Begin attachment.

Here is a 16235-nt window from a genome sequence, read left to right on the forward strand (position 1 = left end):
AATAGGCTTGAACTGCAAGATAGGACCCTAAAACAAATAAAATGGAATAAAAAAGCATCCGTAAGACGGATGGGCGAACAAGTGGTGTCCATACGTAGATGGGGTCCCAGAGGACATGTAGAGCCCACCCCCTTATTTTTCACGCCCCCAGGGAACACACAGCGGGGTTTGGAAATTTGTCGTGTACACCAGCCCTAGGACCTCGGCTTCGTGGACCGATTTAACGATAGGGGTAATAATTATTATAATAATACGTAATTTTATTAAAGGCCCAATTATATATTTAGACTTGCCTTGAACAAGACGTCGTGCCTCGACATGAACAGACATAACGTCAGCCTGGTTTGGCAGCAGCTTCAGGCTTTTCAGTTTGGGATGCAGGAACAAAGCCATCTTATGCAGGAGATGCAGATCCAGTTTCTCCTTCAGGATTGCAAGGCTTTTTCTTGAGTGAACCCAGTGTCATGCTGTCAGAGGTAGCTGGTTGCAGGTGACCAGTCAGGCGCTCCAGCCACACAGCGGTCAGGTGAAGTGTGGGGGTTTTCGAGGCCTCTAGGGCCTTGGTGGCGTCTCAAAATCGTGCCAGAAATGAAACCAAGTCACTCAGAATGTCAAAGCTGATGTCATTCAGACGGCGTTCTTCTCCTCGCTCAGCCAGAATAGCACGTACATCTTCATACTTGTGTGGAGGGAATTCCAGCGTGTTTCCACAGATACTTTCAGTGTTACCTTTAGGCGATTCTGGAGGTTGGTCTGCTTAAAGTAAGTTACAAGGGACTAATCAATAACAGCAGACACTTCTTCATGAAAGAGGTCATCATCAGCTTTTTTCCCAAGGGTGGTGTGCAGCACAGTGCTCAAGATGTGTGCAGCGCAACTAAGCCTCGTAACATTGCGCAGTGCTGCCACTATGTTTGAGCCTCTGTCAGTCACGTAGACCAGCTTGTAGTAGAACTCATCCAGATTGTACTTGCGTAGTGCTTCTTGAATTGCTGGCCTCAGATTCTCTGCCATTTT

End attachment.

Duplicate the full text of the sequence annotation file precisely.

Here is a 16235-nt window from a genome sequence, read left to right on the forward strand (position 1 = left end):
AATAGGCTTGAACTGCAAGATAGGACCCTAAAACAAATAAAATGGAATAAAAAAGCATCCGTAAGACGGATGGGCGAACAAGTGGTGTCCATACGTAGATGGGGTCCCAGAGGACATGTAGAGCCCACCCCCTTATTTTTCACGCCCCCAGGGAACACACAGCGGGGTTTGGAAATTTGTCGTGTACACCAGCCCTAGGACCTCGGCTTCGTGGACCGATTTAACGATAGGGGTAATAATTATTATAATAATACGTAATTTTATTAAAGGCCCAATTATATATTTAGACTTGCCTTGAACAAGACGTCGTGCCTCGACATGAACAGACATAACGTCAGCCTGGTTTGGCAGCAGCTTCAGGCTTTTCAGTTTGGGATGCAGGAACAAAGCCATCTTATGCAGGAGATGCAGATCCAGTTTCTCCTTCAGGATTGCAAGGCTTTTTCTTGAGTGAACCCAGTGTCATGCTGTCAGAGGTAGCTGGTTGCAGGTGACCAGTCAGGCGCTCCAGCCACACAGCGGTCAGGTGAAGTGTGGGGGTTTTCGAGGCCTCTAGGGCCTTGGTGGCGTCTCAAAATCGTGCCAGAAATGAAACCAAGTCACTCAGAATGTCAAAGCTGATGTCATTCAGACGGCGTTCTTCTCCTCGCTCAGCCAGAATAGCACGTACATCTTCATACTTGTGTGGAGGGAATTCCAGCGTGTTTCCACAGATACTTTCAGTGTTACCTTTAGGCGATTCTGGAGGTTGGTCTGCTTAAAGTAAGTTACAAGGGACTAATCAATAACAGCAGACACTTCTTCATGAAAGAGGTCATCATCAGCTTTTTTCCCAAGGGTGGTGTGCAGCACAGTGCTCAAGATGTGTGCAGCGCAACTAAGCCTCGTAACATTGCGCAGTGCTGCCACTATGTTTGAGCCTCTGTCAGTCACGTAGACCAGCTTGTAGTAGAACTCATCCAGATTGTACTTGCGTAGTGCTTCTTGAATTGCTGGCCTCAGATTCTCTGCCATTTT